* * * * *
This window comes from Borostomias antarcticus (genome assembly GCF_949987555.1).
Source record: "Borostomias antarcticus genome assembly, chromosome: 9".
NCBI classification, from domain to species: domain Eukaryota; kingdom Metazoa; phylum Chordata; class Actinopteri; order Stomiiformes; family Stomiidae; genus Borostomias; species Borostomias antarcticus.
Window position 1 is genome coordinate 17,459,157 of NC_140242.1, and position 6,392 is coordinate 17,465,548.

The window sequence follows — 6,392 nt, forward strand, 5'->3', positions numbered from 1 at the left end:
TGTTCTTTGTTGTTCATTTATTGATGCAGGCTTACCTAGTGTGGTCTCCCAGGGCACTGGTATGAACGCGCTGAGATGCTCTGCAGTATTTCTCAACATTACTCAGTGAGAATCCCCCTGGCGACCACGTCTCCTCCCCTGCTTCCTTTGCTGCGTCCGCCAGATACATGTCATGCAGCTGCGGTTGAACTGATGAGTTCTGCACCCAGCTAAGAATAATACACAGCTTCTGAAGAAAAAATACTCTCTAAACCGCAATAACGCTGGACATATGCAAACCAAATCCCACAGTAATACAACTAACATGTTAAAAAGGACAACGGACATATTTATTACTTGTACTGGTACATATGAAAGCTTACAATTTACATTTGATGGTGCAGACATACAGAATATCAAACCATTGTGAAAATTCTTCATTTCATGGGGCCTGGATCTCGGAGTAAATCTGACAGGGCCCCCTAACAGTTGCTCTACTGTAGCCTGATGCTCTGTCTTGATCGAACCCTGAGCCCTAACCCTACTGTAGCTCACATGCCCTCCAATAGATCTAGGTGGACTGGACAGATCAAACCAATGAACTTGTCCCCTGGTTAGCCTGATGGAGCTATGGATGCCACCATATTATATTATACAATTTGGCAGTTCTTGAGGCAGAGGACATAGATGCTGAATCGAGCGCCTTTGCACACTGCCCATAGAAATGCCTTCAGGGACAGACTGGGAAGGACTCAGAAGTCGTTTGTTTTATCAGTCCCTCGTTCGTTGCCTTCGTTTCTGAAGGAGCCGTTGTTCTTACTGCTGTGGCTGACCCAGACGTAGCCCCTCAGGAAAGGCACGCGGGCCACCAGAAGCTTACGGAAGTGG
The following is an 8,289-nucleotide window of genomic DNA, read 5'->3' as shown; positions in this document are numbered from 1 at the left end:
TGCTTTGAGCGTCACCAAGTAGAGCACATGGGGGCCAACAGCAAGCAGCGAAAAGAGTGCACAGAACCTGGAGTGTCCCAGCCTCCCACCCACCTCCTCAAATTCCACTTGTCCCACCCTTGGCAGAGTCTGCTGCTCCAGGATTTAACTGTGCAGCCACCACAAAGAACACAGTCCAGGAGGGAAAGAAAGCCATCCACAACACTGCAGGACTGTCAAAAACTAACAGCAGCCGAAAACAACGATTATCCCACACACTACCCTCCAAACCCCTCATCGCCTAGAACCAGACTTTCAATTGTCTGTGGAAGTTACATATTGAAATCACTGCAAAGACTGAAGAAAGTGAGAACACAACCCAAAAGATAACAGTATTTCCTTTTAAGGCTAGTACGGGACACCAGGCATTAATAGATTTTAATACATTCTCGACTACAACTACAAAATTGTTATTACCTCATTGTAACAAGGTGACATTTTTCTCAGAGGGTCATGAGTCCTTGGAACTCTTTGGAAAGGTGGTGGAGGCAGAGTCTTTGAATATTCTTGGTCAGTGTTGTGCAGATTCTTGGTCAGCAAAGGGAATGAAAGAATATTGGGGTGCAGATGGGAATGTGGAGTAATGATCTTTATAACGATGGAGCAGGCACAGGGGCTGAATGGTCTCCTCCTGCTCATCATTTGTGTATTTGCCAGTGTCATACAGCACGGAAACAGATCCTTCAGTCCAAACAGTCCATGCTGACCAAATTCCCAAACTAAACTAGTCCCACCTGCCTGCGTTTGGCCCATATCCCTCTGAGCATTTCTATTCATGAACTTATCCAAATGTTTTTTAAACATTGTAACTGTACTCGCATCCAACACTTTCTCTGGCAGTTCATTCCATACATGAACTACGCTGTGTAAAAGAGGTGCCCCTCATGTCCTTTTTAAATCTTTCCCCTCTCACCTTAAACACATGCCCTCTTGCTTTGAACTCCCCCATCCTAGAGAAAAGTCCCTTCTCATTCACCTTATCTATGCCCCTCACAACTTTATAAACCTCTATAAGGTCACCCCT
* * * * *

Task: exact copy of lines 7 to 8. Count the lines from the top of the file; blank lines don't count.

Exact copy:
The following is an 8,289-nucleotide window of genomic DNA, read 5'->3' as shown; positions in this document are numbered from 1 at the left end:
TGCTTTGAGCGTCACCAAGTAGAGCACATGGGGGCCAACAGCAAGCAGCGAAAAGAGTGCACAGAACCTGGAGTGTCCCAGCCTCCCACCCACCTCCTCAAATTCCACTTGTCCCACCCTTGGCAGAGTCTGCTGCTCCAGGATTTAACTGTGCAGCCACCACAAAGAACACAGTCCAGGAGGGAAAGAAAGCCATCCACAACACTGCAGGACTGTCAAAAACTAACAGCAGCCGAAAACAACGATTATCCCACACACTACCCTCCAAACCCCTCATCGCCTAGAACCAGACTTTCAATTGTCTGTGGAAGTTACATATTGAAATCACTGCAAAGACTGAAGAAAGTGAGAACACAACCCAAAAGATAACAGTATTTCCTTTTAAGGCTAGTACGGGACACCAGGCATTAATAGATTTTAATACATTCTCGACTACAACTACAAAATTGTTATTACCTCATTGTAACAAGGTGACATTTTTCTCAGAGGGTCATGAGTCCTTGGAACTCTTTGGAAAGGTGGTGGAGGCAGAGTCTTTGAATATTCTTGGTCAGTGTTGTGCAGATTCTTGGTCAGCAAAGGGAATGAAAGAATATTGGGGTGCAGATGGGAATGTGGAGTAATGATCTTTATAACGATGGAGCAGGCACAGGGGCTGAATGGTCTCCTCCTGCTCATCATTTGTGTATTTGCCAGTGTCATACAGCACGGAAACAGATCCTTCAGTCCAAACAGTCCATGCTGACCAAATTCCCAAACTAAACTAGTCCCACCTGCCTGCGTTTGGCCCATATCCCTCTGAGCATTTCTATTCATGAACTTATCCAAATGTTTTTTAAACATTGTAACTGTACTCGCATCCAACACTTTCTCTGGCAGTTCATTCCATACATGAACTACGCTGTGTAAAAGAGGTGCCCCTCATGTCCTTTTTAAATCTTTCCCCTCTCACCTTAAACACATGCCCTCTTGCTTTGAACTCCCCCATCCTAGAGAAAAGTCCCTTCTCATTCACCTTATCTATGCCCCTCACAACTTTATAAACCTCTATAAGGTCACCCCT